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The U.S. Conference of Mayors is conducting a critical affordability survey of the average annual household costs of providing drinking water, sanitary sewers, combined storm and sanitary sewers and flood control systems in our communities. The U.S. Conference of Mayors will be using this information to inform members of Congress on the real costs to cities of operating and maintaining the nation’s critical utility systems. The U.S. Conference of Mayors is currently working with members of Congress on potential legislation, including guidance on the affordability of federal mandates and providing additional funding to communities.

In order to gather this information, cities are being asked to complete a brief survey of the water costs in your community. This survey can be accessed here: https://www.surveymonkey.com/s/watercosts.

Alternatively, a hard copy of the survey (attached) can be completed and emailed to sgv@sgvcog.org. A sample completed survey and sample results are attached. To see if your city has already completed the survey visit the SGVCOG website.

The California Transportation Commission (CTC), Southern California Association of Governments (SCAG), Riverside County Transportation Commission, San Bernardino Associated Governments, the Greater Riverside Chamber of Commerce and Inland Action want to hear from Inland Empire residents about how they view current highway and road conditions, and proposals to stabilize funding for transportation system repairs and maintenance.

These organizations are hosting a public forum to discuss and generate feedback on Thursday, January 14, 2016, 4 p.m. to 6 p.m. at the Riverside County Administration Center located at 4080 Lemon Street, Supervisor’s Chambers, Riverside, CA 92501.

Topics to be covered at the forum include roadway infrastructure and maintenance needs at the local, regional and state levels; reasons for California’s and the Inland Empire’s deteriorating transportation system; and potential short-term solutions to stabilize road repair and maintenance funding over the longer term.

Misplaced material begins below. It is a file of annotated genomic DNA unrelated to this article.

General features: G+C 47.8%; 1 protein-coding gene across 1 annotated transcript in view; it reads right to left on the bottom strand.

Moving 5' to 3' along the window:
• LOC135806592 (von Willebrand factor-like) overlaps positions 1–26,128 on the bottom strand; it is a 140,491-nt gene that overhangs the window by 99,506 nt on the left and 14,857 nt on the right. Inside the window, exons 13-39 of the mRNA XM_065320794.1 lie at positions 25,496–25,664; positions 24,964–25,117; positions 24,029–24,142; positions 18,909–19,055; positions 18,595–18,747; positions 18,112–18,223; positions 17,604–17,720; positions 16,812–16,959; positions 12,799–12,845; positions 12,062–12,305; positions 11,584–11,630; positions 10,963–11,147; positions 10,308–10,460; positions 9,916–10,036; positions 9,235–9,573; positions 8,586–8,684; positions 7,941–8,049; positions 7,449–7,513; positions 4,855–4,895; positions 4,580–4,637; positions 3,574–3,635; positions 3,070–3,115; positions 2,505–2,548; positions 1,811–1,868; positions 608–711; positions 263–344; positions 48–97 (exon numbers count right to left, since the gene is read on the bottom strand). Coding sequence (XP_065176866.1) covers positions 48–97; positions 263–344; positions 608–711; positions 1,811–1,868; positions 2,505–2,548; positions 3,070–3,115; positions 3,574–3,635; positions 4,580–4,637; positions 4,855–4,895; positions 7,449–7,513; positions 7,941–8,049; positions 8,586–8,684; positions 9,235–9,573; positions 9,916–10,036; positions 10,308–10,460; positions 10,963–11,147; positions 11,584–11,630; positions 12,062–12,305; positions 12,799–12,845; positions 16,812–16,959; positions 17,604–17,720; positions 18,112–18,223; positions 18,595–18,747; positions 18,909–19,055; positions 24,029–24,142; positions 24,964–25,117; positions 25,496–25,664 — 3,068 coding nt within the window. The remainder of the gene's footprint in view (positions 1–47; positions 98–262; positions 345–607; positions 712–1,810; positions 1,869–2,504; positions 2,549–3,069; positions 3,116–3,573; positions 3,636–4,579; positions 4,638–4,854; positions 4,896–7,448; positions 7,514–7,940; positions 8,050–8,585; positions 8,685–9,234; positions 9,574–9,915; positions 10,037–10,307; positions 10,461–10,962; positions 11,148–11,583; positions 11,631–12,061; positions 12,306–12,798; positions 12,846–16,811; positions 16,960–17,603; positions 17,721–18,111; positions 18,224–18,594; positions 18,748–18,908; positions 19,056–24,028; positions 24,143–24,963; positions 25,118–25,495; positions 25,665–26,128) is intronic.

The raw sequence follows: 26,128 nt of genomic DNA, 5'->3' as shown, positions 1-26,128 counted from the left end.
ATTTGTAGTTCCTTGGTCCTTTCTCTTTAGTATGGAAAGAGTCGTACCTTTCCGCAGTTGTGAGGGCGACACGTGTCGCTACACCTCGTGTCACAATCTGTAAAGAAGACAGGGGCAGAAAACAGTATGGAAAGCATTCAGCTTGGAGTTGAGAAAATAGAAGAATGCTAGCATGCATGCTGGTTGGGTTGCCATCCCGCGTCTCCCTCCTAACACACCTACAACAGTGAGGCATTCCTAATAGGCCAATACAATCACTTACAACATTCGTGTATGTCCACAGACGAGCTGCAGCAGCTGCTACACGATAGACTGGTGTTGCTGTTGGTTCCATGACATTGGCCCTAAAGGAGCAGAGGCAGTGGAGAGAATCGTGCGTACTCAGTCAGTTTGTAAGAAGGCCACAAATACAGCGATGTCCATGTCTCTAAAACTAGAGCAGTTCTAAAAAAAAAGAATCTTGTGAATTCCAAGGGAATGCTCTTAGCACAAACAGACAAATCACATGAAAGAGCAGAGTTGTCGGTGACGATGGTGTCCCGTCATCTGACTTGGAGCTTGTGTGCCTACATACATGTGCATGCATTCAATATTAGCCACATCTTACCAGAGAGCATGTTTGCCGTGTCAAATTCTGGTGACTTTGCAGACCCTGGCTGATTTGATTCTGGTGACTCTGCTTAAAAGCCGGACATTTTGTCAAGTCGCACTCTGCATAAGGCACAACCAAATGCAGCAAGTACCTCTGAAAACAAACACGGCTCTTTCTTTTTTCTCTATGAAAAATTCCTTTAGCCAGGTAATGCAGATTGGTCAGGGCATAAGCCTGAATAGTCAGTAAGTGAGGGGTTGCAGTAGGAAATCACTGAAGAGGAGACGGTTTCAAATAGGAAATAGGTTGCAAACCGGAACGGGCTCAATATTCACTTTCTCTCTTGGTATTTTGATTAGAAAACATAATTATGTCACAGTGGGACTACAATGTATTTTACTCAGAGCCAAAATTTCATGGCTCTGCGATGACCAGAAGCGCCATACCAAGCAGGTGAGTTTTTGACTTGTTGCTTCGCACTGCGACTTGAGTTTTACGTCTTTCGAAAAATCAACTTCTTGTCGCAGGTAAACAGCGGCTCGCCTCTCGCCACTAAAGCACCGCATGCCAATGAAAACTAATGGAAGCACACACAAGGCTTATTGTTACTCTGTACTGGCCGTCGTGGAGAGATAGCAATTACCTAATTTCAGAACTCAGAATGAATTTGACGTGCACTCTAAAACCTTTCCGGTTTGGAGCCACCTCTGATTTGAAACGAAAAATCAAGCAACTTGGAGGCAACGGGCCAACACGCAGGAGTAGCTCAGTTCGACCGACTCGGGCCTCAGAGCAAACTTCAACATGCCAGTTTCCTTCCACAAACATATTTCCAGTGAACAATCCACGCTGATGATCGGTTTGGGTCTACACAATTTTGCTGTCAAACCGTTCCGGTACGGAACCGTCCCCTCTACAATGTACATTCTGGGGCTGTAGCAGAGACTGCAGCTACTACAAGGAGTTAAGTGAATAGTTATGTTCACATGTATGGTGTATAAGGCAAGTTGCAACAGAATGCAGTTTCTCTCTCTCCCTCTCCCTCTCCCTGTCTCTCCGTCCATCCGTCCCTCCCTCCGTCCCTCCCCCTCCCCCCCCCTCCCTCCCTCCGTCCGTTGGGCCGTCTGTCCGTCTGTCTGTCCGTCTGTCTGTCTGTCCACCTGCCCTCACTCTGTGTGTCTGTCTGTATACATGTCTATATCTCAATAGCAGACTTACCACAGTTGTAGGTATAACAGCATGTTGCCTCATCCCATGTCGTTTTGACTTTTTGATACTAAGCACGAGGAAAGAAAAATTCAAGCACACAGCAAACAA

Event participants include: CTC Commissioner Joseph Tavaglione; SCAG Transportation Committee Chair Alan Wapner; CTC Executive Director Will Kempton; Department of Transportation Chief Deputy Director Kome Ajise; Riverside County Transportation Commission Executive Director Anne Mayer; San Bernardino Associated Governments Executive Director Ray Wolfe; Inland Action Transportation Committee Chair John Mirau; and a representative from the Greater Riverside Chamber of Commerce.

​The U.S. Environmental Protection Agency (EPA) promulgated the 2012 annual PM2.5 National Ambient Air Quality Standard on January 15, 2013.  Subsequently, EPA established initial air quality designations for most areas in the United States including California for the new PM2.5 standard. In the SCAG region, two areas were designated as nonattainment areas for the new PM2.5 standard: the urbanized area of Imperial County and the whole South Coast Air Basin.

These new area designations became effective April 15, 2015. As a result, transportation conformity is required to be re-determined for the 2012-2035 Regional Transportation Plan/Sustainable Communities Strategy (RTP/SCS) and 2015 Federal Transportation Improvement Program (FTIP) for the new PM2.5 standard by April 15, 2016.  

To fulfill the federal requirement, the Southern California Association of Governments has prepared a Draft 2012-2015 RTP/SCS and 2015 FTIP Conformity Re-Determination Report and is releasing the Draft Report for a 15-day public review. The public comment period commences on December 30, 2015 and concludes on January 13, 2016 at 5 p.m. To download the Draft Report and the Public Notice of Availability with detailed instructions about how to submit written comments, please visit SCAG's Regional Conformity Determinations webpage​.


Keywords : Air Quality

On Thursday, Dec. 3, the Regional Council agreed to release for public review a $555.4 billion plan to fix aging infrastructure and improve the region’s transportation network.​ Fully implemented, the Draft 2016-2040 Regional Transportation Plan/Sustainable Communities Strategy (2016 RTP/SCS) would close critical gaps in Southern California’s transportation network and meet the mobility needs of a population that is expected to grow by 3.8 million people during that period. In addition, the plan would add 188,000 jobs per year from construction, operations and maintenance and reduce greenhouse gas emissions by 22 percent. For more details, read the press release.

Keywords : rtp
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